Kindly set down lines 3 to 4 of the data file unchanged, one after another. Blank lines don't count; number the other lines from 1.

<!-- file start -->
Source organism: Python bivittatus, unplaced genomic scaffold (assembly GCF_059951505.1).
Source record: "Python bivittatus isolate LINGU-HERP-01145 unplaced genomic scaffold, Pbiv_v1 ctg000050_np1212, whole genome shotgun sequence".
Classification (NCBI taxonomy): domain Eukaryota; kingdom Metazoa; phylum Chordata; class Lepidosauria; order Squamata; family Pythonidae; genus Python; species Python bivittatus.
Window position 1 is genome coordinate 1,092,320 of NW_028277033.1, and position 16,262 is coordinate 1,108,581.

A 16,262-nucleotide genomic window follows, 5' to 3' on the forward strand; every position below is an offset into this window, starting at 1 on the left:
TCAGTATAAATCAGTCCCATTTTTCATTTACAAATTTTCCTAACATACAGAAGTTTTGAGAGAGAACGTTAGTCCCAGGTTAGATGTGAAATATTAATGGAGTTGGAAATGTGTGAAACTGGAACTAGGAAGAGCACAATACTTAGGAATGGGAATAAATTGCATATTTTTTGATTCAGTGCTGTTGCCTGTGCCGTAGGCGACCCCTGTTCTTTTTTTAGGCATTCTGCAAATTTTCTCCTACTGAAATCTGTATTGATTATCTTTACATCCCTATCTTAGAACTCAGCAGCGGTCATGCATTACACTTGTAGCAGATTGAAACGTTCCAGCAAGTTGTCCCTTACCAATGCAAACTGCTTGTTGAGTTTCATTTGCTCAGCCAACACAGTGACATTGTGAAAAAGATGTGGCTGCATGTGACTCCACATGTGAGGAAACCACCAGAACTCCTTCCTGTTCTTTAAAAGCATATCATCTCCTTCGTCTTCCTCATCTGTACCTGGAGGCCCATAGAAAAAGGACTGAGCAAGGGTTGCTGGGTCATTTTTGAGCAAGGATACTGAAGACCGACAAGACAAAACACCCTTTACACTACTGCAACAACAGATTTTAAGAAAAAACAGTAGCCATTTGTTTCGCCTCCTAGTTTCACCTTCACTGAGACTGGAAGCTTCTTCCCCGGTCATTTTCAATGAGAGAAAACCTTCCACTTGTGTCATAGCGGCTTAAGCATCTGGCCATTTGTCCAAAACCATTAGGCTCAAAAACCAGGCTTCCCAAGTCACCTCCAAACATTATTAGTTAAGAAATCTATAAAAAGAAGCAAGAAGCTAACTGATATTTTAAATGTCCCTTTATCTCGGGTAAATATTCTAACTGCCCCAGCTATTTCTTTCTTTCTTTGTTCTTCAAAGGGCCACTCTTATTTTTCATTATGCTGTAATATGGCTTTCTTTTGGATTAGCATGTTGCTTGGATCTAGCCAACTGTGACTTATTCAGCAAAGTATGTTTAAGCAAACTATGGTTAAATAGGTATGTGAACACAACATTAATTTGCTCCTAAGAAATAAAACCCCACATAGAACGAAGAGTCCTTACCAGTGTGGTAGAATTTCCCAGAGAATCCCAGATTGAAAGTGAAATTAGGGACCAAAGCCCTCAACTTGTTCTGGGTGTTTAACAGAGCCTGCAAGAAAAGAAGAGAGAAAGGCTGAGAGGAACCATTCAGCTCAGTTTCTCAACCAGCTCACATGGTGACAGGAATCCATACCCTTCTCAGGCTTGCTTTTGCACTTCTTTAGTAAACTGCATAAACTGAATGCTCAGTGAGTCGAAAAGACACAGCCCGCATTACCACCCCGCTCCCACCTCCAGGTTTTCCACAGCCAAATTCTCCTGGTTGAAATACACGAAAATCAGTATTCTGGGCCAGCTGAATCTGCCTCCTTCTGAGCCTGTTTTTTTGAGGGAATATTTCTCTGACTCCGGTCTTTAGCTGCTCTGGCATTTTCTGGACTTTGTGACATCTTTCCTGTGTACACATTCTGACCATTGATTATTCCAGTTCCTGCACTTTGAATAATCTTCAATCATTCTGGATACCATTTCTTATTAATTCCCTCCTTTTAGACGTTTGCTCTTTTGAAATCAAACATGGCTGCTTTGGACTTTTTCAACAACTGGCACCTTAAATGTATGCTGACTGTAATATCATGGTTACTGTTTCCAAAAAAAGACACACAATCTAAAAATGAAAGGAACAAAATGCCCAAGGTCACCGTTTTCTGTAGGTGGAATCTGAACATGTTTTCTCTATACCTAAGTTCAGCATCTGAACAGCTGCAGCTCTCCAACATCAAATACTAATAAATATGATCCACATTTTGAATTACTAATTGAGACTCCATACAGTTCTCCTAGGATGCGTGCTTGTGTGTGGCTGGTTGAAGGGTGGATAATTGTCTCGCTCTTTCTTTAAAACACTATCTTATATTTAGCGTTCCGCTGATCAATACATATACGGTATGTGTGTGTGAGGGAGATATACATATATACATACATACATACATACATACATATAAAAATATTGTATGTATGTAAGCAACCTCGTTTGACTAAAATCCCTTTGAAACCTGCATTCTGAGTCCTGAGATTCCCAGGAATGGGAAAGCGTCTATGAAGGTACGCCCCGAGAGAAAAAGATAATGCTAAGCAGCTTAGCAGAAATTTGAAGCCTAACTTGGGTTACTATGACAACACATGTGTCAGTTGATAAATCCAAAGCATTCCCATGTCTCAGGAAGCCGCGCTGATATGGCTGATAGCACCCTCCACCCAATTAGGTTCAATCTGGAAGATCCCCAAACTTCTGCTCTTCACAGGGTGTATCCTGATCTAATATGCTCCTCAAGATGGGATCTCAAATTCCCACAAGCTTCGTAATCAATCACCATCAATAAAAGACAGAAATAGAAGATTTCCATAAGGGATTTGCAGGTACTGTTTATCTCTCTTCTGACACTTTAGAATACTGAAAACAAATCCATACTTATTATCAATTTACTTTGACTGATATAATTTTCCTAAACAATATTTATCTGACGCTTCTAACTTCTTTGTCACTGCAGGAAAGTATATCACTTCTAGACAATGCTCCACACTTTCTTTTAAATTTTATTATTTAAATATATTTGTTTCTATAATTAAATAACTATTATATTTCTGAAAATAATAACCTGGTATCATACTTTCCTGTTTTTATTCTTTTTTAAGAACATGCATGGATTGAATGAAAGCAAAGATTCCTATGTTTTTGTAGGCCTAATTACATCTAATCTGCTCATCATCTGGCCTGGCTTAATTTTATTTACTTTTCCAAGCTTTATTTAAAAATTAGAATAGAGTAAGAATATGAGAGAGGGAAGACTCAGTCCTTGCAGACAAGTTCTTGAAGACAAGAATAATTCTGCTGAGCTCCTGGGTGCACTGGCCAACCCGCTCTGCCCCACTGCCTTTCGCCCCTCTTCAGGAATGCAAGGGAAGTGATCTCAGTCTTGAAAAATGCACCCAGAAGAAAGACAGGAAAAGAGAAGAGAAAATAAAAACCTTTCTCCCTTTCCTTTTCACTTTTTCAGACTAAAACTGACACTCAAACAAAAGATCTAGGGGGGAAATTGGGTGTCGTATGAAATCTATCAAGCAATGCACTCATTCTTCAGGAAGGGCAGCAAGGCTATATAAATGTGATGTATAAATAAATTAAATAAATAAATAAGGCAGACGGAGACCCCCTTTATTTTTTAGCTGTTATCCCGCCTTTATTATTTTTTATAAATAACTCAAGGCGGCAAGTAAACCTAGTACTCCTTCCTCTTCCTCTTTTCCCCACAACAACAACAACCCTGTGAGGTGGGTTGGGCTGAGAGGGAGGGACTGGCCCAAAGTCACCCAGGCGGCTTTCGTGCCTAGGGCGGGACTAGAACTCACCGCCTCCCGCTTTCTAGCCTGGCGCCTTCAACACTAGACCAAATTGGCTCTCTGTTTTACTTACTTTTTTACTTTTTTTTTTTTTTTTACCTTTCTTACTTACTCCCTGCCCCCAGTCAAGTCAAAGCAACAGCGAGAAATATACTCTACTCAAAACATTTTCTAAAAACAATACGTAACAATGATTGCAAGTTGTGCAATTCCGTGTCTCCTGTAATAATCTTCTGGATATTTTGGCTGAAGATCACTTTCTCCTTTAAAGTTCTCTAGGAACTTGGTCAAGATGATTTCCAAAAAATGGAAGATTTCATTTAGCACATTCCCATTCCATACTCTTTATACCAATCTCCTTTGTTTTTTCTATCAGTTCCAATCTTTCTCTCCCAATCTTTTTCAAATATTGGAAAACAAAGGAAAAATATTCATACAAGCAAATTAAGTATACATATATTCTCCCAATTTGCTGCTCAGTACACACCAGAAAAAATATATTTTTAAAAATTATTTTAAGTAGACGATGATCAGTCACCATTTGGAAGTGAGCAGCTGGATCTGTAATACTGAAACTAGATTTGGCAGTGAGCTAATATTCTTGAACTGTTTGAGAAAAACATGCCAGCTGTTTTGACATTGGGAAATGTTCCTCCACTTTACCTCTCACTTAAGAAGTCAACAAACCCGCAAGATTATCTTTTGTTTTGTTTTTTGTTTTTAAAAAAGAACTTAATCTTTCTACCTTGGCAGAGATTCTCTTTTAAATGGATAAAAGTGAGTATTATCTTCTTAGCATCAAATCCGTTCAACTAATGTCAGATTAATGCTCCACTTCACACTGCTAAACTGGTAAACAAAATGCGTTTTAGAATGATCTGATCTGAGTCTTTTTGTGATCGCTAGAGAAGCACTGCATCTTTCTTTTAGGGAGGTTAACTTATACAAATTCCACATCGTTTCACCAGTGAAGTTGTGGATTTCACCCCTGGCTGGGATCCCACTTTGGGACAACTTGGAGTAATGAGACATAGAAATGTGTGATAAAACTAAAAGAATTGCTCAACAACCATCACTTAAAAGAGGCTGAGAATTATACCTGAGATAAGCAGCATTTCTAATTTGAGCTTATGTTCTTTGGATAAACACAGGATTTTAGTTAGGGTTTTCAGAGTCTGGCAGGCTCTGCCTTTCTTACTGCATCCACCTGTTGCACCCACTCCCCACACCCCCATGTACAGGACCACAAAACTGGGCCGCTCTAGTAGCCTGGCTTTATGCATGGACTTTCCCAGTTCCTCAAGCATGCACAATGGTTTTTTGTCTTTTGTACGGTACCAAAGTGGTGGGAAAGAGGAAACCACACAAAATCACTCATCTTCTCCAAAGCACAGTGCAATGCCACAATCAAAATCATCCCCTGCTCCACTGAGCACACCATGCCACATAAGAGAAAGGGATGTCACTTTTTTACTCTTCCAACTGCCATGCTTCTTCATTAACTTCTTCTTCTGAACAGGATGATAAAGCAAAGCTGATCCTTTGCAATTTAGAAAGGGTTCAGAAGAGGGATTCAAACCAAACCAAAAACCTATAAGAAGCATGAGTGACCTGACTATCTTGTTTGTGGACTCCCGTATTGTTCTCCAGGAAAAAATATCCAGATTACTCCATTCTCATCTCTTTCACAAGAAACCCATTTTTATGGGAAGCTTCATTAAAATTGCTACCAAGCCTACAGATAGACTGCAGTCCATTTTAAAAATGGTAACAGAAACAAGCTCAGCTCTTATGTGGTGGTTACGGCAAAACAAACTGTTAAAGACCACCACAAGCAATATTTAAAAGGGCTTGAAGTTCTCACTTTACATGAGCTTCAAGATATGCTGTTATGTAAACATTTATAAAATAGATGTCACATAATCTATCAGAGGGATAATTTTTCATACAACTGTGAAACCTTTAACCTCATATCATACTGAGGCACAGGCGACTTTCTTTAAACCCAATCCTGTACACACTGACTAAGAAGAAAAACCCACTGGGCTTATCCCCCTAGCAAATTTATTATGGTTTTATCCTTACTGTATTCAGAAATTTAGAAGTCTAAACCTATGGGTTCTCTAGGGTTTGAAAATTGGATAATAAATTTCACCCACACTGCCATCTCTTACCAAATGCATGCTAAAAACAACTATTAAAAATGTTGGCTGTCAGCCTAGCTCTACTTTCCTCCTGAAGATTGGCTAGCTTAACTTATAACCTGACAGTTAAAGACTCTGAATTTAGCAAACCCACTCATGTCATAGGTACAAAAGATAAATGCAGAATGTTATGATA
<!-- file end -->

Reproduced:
Classification (NCBI taxonomy): domain Eukaryota; kingdom Metazoa; phylum Chordata; class Lepidosauria; order Squamata; family Pythonidae; genus Python; species Python bivittatus.
Window position 1 is genome coordinate 1,092,320 of NW_028277033.1, and position 16,262 is coordinate 1,108,581.